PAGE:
Only you, his parent, can tell if it’s will-full defiance or just being overwhelmed, and you can respond accordingly. I always tried the cheer-full make-it-a-game way ………. unless, for instance, my youngest son was absolutely defiant. That’s different.
    Two thoughts: first, from a letter to FlyLady. One woman’s son had all his toys but a few quiet/creative ones taken away for defiance, and his behavior IMPROVED because it was the chaos that was causing him to malfunction. And he didn’t really want back what was missing. That’s a thought.
    Second, my youngest son early on decided — because of his father’s “lack of homemaking participation,” shall we say? — that only girls or mommies had to clean up. That’s a different thought, too. (He still hopes that is true, at 19, but is reluctantly taking care of himself right now. His wishes for a wife to do it all for hiim in the furture are greeted by hoots of laughter from his sisters and brother, all older!)
    Try to figure your little guy out. Try different approaches for a few days at a time. Then you can figure out what works with him (at least for now; 6 months from now it might be different!)

  9. Taylor at Household Management 101 on February 11, 2009 at 9:56 am

    Ivy,

    What a good suggestion. I have used the same idea for my kids with great success. Like you, I hate to watch over them like a taskmaster, telling each simple command though. Here is what I have found works for this:

    When they are feeling overwhelmed with cleaning up, as opposed to willful defiance, I have found that suggesting they pick up all the yellow legos, or all the stuffed animals, for example works. This keeps me from having to say every item separately, but keeps them focused on a manageable task.

    To help them learn how to do this on their own some kids need more help than others. I did this game with my daughter for a while, and now she can do it on her own without my prodding and clean up pretty well. On the other hand, my son needed a bit more help to figure out this strategy for cleaning up. So, after suggesting some items I had him make a suggestion of what to pick up next. That has helped get him thinking for himself on how to break things up into manageable parts, and now I can leave them alone to the cleaning up at least a bit more, instead of hovering over them.

  10. Angela on February 11, 2009 at 7:24 am

    My kids do best when they are the helper. I will sit on the floor and make piles of toys that go into a bin and they so the leg work. They love being little helper, so this works out great and my middle two fight over who gets to hel pmom next. My nine yo can clean up on his own, but also still likes this method best. I think it helps them from getting overwhelmed and they know mom is right here and they are not going to miss something.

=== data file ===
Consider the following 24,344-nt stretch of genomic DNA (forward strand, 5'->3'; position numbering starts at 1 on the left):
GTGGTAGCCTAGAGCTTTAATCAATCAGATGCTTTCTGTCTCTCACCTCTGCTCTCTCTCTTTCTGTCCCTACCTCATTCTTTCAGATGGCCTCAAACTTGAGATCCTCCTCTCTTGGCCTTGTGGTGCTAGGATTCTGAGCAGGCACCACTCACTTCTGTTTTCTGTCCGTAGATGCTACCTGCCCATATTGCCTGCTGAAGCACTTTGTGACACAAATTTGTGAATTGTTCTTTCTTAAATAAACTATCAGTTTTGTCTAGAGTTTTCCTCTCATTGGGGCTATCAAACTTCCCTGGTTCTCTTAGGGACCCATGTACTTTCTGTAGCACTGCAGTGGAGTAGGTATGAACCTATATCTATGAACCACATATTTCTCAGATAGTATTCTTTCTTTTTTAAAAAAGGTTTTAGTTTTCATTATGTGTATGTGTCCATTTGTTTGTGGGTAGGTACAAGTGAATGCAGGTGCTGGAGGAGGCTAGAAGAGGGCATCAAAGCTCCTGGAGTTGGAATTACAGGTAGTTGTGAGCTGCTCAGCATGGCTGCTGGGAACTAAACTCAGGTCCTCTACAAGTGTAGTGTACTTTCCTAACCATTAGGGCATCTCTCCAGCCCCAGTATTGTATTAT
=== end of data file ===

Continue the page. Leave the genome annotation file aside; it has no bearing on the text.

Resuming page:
11. Keter on February 11, 2009 at 1:28 am

    I think Susan and dcfullest have it exactly right: make the consequence be directly related to the transgression. That’s what I did with my son.

    Two thoughts:

    1. Bedtime as a punishment might not be a good idea in the long run. Kids are psychological enough about going to bed, and tend to get worse about it as they get older. Why can’t you just send him to time-out in a designated spot, with the condition that he will stay there at least 5 minutes because of his defiance, but he can’t come back out until he’s willing to start picking up the toys on his own. Make it clear that he’ll go right back into time-out if he doesn’t do the chore assigned, and finish it. It will take several cycles of this until he “gets it” and realizes you’re done playing his game.

    2. Is the putting away chore a straightforward exercise? Maybe simplifying the toy bin arrangement, or putting the trash can near the toy bin might help? My son had issues putting his clothes away until I bought him a better dresser – after that it was never a problem. Turned out that he had trouble opening and closing the drawers on the old dresser.

  12. holly on February 10, 2009 at 9:19 pm

    I have quite a bit in common with Nate, it would seem. I think I need you to come turn me into a robot.

  13. Badbadivy on February 10, 2009 at 8:44 pm

    That reminds me, Emily, sometimes I turn Nate into a “robot” and “program” him to do things. Again, one stinking item at a time, but at least it’s somewhat fun.

  14. Carol on February 10, 2009 at 8:00 pm

    Toy Jail! Laughing as I see the transformer behind bars, with Mr. Potato head. My 5 year old doesn’t like picking up his stuff either, so we do the one thing at a time also. Pick up all the cars, pick up all the blocks, and right down the line. Also depending on the mood we have races. He loves racing to pick up toys against his brother, because he always wins, and his brother is only 3 and doesn’t care yet so it is a win, win situation. Not every trick works all the time, so there are days when the big black bag comes out, and things disappear for a specific time period. But that is usually the last resort.

  15. Emily on February 10, 2009 at 8:31 pm

    When my 5 yr old refuses to pick up, I turn him into my skill crane. I stand behind him and put my hands on his forearms – and use his hands to pick up a toy and then we walk together to put it away.

  16. dcfullest on February 10, 2009 at 7:23 pm

    I have a friend that says any toy left out overnight goes in toy “jail.” Her kids then earn good behavior tokens when they do good things. The tokens can be used to “buy” the jailed toys back.

    This reinforces the need for good behavior.

  17. Susan on February 10, 2009 at 7:11 pm

    The problem is willful defiance – purposely defying your direction. Tell him that if you have to pick them up then they are yours. While he’s in bed, take any of his toys that he won’t pick up and pack them completely away. Pack them up in a bag or box and hide them someplace — even if you have to put them in the trunk of your car. Keep them at least a week, no matter what he says or does. Don’t back down. Don’t listen to him whine, scream, bargain, etc. – just simply remind him that he didn’t do as you said. After a week, if he has been compliant to your directives, let him earn them back one at a time by doing chores. Don’t give them back all at once. If he doesn’t comply, keep them hidden. I’m the mom of young adults and believe me, I learned the hard way – it’s much easier to teach him now than when he’s a teenager. He has to know that you mean what you say – the first time. And always remember, the same strength that makes a child stubborn, when properly directed, will be the strong persistence that he will need as a man.